Uniquely New Orleans – The Classical Tradition and Jazz

img_490x0_16422471_10154913746088419_1289510130775325392_oA concert presented by The Historic New Orleans Collection and the Louisiana Philharmonic Orchestra
Cathedral-Basilica of St Louis, King of France, New Orleans

When was the last time you went to a symphonic concert that included the music of Charles Gounod, Dezsö Antalffy-Zsiross, Cole Porter, Leonard Bernstein, Jelly Roll Morton, George Gershwin and Gioachino Rossini? Well, if you were in New Orleans on the night of February 15, you would have certainly have been one of the hundreds who crammed into St. Louis Cathedral for this free, SRO concert. This series, a collaboration between The Historic New Orleans Collection and the New Orleans Philharmonic Orchestra, examines different perspectives of local music and musicians. This concert, the eleventh in a series that gets better and better, examined the influences and cross-connections between early local jazz and what was happening on the other stages in the early 20th century.

The setting was St. Louis Cathedral, certainly a majestic and appropriate venue on most levels (Psalm 98:4: “Make a joyful noise …”), if not others (acoustically). Maestro Carlos Miguel Prieto conducted the Louisiana Philharmonic Orchestra, and local actor Vernel Bagneris (remember “One Mo’ Time” from years past?), the reincarnation of Jelly Roll Morton (a role he was born to play) was the “master of ceremonies.”

Vernel Bagneris

Vernel Bagneris

The conceit was that Jelly Roll, the self-proclaimed “Originator of Jazz,” returns to share some of his observations on influences (for instance, opera as performed at the French Opera House in New Orleans) and explain threads that connect 19th century European music (ballet music from Faust and the overture to La gazza ladra) to New Orleans jazz (Morton’s own “Fingerbreaker”) to New York (Gershwin’s overture to “Strike up the Band” and “Rhapsody in Blue”; Porter’s “Just One of Those Things” and Bernstein’s “Prelude, Fugue and Riffs for Solo Clarinet and Jazz Ensemble”), with Negro spirituals, played on the Cathedral’s massive organ, as re-imagined by Hungarian Antalffy-Zsiross thrown in for good measure. All of this was beautifully tied together by excellent program notes written by concert originator Dr. Alfred Lemmon, director of THNOC’s Williams Research Center.

Performers included a student (Emmanuel Arakélian, an organ student at the Conservatoire national supérieur de musique et de danse de Paris), young professionals (Ronald Joseph, piano, a product of the New Orleans Center for Creative Arts high school; Christopher Pell, Julliard graduate and principle Philharmonic clarinet), and seasoned professionals (James Dapogny, piano and the aforementioned Bagneris). All were excellent, but the standout for me was the incomparable Germaine Bazzle, who gave a dazzling scat-infused “Just One of Those Things” by this local legend (by the way, her 85th birthday is soon and, yes, the audience sang “Happy Birthday”).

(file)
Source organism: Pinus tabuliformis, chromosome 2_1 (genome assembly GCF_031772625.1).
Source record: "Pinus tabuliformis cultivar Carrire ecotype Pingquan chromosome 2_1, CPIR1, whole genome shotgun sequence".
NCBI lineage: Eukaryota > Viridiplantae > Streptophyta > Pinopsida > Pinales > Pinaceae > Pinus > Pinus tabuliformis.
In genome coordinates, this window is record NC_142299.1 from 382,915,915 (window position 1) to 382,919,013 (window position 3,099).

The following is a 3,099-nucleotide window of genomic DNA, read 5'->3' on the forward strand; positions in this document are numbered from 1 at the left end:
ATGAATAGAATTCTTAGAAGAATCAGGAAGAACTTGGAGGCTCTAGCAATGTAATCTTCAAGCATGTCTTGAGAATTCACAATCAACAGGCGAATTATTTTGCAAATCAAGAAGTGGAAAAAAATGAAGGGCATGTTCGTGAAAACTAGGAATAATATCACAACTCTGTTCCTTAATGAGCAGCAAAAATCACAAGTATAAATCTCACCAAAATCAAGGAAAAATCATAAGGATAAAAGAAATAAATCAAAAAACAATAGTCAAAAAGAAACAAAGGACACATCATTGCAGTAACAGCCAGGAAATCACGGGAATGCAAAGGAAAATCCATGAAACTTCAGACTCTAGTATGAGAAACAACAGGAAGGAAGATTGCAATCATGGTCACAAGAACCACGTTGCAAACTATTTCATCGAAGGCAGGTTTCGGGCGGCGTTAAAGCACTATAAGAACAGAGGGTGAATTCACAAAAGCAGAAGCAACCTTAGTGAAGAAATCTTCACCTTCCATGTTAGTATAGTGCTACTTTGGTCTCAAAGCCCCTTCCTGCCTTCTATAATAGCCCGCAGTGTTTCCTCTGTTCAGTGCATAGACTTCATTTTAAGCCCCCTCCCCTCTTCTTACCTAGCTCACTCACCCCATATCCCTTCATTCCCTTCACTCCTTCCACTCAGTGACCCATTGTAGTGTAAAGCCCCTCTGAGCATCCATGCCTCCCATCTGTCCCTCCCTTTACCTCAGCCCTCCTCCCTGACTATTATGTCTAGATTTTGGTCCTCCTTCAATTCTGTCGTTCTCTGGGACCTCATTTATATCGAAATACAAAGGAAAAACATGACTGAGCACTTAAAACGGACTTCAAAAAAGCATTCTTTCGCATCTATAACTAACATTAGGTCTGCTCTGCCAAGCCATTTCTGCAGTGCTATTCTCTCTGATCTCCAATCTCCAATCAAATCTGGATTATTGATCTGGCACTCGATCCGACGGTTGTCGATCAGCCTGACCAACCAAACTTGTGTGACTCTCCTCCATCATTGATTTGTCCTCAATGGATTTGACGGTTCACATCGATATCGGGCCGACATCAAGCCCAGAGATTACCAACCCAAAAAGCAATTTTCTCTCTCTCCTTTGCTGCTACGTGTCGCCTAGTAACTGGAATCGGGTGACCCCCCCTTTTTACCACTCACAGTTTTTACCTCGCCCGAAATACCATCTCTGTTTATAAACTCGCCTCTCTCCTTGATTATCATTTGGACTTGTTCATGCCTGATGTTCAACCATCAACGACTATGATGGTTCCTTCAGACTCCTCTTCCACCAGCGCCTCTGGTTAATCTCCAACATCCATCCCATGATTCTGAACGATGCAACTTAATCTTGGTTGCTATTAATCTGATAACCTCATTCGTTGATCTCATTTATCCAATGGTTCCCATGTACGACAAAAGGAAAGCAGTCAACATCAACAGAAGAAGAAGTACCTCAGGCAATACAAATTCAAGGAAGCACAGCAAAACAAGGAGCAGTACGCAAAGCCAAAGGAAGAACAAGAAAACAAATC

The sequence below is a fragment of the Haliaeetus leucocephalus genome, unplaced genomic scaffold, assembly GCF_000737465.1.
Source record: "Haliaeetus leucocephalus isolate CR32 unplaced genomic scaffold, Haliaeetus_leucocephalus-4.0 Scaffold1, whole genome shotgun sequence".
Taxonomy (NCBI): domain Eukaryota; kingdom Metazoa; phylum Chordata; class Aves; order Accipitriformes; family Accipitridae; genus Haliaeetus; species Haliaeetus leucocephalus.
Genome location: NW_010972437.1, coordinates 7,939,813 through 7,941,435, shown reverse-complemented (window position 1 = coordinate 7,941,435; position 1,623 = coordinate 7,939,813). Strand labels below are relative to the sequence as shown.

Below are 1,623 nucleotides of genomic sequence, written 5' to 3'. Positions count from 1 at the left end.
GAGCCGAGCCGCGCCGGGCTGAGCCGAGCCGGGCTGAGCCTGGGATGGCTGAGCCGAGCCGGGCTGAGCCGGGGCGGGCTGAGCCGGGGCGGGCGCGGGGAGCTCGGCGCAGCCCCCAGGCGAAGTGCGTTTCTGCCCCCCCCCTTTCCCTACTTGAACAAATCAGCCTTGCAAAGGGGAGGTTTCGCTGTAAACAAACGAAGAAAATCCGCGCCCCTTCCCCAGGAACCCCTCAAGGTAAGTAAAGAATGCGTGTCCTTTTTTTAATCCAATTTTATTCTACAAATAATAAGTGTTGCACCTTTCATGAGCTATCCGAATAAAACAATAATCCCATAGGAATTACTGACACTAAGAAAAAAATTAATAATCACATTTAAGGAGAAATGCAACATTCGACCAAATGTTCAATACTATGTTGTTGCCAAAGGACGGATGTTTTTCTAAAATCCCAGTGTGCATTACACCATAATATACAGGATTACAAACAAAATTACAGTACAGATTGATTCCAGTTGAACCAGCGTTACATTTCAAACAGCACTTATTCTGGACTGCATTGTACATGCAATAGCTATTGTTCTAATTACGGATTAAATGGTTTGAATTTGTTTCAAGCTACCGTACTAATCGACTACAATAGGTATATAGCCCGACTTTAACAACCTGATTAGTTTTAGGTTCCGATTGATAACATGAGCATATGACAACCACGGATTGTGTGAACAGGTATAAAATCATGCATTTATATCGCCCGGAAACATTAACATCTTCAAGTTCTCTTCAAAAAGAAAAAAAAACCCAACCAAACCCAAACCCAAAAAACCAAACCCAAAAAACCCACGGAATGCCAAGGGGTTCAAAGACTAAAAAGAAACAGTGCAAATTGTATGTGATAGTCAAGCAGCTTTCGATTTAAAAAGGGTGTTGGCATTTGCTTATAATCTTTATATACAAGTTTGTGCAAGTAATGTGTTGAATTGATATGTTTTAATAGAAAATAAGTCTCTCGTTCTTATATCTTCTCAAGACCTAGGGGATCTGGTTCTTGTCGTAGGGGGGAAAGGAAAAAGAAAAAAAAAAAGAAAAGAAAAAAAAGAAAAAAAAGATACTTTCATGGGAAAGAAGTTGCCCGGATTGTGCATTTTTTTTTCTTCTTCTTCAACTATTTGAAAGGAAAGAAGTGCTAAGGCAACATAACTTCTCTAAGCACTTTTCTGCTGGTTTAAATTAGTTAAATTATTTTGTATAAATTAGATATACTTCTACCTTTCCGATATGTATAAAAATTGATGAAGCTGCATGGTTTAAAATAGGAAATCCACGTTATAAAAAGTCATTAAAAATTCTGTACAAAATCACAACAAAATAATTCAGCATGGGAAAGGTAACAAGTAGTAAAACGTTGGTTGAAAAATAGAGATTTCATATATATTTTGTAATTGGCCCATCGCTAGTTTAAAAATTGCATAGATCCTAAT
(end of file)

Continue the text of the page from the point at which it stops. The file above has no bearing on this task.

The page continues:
Germaine Bazzle

Germaine Bazzle

The concert, streamed live and filmed, and will come out on CD later this year as a gift to those who support this series. Cole Porter sums it up quite well:

It was just one of those nights
Just one of those fabulous flights
A trip to the moon on gossamer wings
Just one of those things.

Lake Douglas

3 Responses to “Uniquely New Orleans – The Classical Tradition and Jazz”

  1. Oh, would I have killed to be there! Can’t wait for the CD.

    and thanks for the thorough and mouth-watering description.

  2. Oh what a night, Lake…..I join Jack in wising I was there as well. Your descriptive was sheer heaven. I felt as close to being there as I could, thanks to you…..Now, will count the days until the CD comes out.

  3. Dear Lake,

    This is a love letter to you for writing and communicating with great passion such a magnificent night that could only happen in New Orleans. I am so sorry we missed this and thank you for letting our readers know…these kinds of experiences are the magic of New Orleans. Thank you! xxoo

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